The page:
Financial Advisor Advancement Opportunities

Aug 06, 2019

Financial advisors bring to the table skills in investment, financial planning, networking, and communication. These credentials open up several career tracks within the fields of business or education, including financial analyst, financial manager, postsecondary educator, and college provost.

Financial Advisor Career Options

A financial advisor takes the time to understand a client's financial needs and goals, in both the short term and the long term, and uses this knowledge to give advice in areas such as estate planning, investments, retirement, and more. Successful financial advisors are both analytical and personal, as well as skilled in mathematics, networking, and communication. They often have a bachelor's degree, followed by extensive training and the requisite registrations, certifications, and licenses. These credentials set an experienced financial advisor up for several different career tracks in the fields of business or education. The four career options examined in this article are financial analyst, financial manager, postsecondary business teacher, and college or university provost.

Job Title Mean Annual Salary (2018)* Job Growth (2016-26)* Qualifications
Financial Analyst $100,990 11% CFA or similar certification
Financial Manager $146,830 19% 5+ years of experience in a finance-related field
Postsecondary Business Teacher $103,330 18% Master's or doctorate in finance or similar degree, teaching experience, research experience
College or University Provost $111,210 (educational administrators, postsecondary) 10% (educational administrators, postsecondary) Doctorate in chosen field of study, postsecondary teaching experience

Source: *U.S. Bureau of Labor Statistics (BLS)

Career Information

Financial Analyst

Similar to financial advisors, financial analysts keep an eye on economic factors, business trends, and client portfolios in order to provide sound investment advice. While a financial advisor serves as a one-on-one consultant for individuals, financial analysts are often employed by businesses to analyze either the buy-side or sell-side of stocks, bonds, and other corporate investments. Common employers of financial analysts include insurance companies, banks, and fund management companies. A bachelor's degree in finance (or similar degree) is a minimum requirement for a financial analyst. However, in this competitive field a master's degree and a certification, such as CFA, may help an applicant stand apart.

Financial Manager

A financial advisor with several years of experience may seek out opportunities to move into the role of financial manager. In addition to budgeting, creating finance reports, and directing corporate investments, a financial manager serves as an advisor for business executives, helping to direct the company toward greater profits. Managers must also have active knowledge of regulations and tax laws that affect their industries. A bachelor's degree in finance or a similar field is a minimum educational requirement for a financial manager. At least five years of experience in a financial role are also a must.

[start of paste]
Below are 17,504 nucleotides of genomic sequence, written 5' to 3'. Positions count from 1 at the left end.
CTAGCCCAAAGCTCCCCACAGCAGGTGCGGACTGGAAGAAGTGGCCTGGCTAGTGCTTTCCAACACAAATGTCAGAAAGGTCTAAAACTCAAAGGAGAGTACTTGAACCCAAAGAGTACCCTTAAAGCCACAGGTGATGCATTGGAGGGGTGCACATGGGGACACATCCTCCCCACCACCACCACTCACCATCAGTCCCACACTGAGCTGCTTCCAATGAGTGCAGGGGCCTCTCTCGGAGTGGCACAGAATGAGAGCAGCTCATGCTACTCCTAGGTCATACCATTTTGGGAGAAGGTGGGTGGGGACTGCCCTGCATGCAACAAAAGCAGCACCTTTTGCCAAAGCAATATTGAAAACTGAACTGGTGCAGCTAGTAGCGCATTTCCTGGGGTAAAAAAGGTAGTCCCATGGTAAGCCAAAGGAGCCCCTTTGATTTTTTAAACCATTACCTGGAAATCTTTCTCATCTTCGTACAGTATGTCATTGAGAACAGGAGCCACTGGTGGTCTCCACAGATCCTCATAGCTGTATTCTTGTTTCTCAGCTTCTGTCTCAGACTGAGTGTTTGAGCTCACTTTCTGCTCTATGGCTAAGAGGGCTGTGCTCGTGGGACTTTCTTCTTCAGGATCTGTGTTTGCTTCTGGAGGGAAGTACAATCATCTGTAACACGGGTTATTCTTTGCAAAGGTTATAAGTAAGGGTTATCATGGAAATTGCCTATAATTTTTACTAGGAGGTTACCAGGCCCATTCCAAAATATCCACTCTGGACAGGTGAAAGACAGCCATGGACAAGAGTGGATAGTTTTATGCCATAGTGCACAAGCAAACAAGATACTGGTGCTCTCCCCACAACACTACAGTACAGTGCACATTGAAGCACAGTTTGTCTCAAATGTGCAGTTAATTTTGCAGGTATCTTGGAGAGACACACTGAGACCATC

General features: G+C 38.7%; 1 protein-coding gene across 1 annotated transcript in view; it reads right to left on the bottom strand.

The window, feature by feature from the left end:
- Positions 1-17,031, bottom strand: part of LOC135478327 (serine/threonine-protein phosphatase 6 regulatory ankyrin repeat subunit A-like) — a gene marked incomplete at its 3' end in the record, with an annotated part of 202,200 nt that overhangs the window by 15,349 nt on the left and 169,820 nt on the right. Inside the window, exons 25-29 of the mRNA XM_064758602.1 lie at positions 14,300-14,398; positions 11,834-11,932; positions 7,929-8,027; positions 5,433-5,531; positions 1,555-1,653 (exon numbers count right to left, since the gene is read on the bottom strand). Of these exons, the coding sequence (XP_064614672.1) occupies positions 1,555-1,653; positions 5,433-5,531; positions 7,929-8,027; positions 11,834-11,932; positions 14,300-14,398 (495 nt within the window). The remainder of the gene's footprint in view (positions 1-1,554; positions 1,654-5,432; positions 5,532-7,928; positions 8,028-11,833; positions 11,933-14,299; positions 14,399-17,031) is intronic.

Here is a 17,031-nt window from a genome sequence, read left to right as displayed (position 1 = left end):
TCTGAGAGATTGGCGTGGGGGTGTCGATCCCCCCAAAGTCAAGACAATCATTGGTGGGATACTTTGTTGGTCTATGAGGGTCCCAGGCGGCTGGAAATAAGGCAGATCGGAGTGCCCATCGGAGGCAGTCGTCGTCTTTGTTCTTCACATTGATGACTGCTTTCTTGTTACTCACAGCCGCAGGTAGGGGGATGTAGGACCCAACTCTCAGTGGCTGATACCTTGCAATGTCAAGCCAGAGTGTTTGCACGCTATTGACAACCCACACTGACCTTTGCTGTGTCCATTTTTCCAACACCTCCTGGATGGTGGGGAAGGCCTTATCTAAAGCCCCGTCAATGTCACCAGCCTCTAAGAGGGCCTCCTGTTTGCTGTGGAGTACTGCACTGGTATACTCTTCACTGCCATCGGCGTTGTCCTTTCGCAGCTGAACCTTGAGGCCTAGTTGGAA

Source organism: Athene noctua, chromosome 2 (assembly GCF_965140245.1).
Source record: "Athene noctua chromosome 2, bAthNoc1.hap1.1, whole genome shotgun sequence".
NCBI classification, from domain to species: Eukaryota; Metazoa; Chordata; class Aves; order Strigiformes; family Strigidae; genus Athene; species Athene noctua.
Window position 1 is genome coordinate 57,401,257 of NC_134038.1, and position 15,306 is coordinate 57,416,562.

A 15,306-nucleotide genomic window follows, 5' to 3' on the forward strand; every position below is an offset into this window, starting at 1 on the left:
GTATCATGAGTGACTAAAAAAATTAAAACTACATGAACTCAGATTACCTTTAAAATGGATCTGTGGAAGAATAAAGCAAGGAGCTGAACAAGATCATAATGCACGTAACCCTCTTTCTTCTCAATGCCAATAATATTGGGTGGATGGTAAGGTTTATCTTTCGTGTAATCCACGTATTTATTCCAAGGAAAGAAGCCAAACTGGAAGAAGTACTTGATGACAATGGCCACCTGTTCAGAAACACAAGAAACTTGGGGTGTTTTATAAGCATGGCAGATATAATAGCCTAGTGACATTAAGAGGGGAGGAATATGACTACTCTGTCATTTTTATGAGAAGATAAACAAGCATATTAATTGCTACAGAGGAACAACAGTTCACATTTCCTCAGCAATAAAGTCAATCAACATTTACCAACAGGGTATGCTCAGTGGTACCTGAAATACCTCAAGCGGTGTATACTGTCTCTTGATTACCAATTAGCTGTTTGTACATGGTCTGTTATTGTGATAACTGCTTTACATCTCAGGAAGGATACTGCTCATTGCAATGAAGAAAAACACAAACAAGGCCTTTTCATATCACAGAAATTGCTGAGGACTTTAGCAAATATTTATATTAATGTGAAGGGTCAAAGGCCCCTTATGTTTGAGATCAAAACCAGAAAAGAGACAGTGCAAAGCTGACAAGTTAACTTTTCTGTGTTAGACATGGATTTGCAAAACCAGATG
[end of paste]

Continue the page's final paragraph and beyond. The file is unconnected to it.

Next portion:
Postsecondary Business Teacher

Experienced financial advisors may choose to continue their education to become postsecondary business teachers. These instructors teach college-level finance, economics, and other business courses. In addition to their teaching load they also serve on committees and provide office hours for student guidance. Requirements can include a master's or doctorate in a business-related field, as well as teaching experience and a history of research. Competition for full-time, tenure-track positions is fierce. After achieving a master's or doctorate, a financial advisor may consider a part-time, adjunct position to gain the experience needed for a successful transition into this new career.

College or University Provost

A financial advisor who successfully transitions into the role of a postsecondary instructor may find the position of college or university provost - sometimes titled dean - a natural next step. A provost or dean is a postsecondary administrator who oversees faculty success either college-wide (within small schools) or within a specific department. They also advise the president in matters of budgeting, faculty hiring, policy, and more. Common requirements for the position of provost include a doctorate in the applicant's chosen field and several years of postsecondary teaching experience.

Next: View Schools

Popular Schools

The listings below may include sponsored content but are popular choices among our users.

Find your perfect school

What is your highest level of education?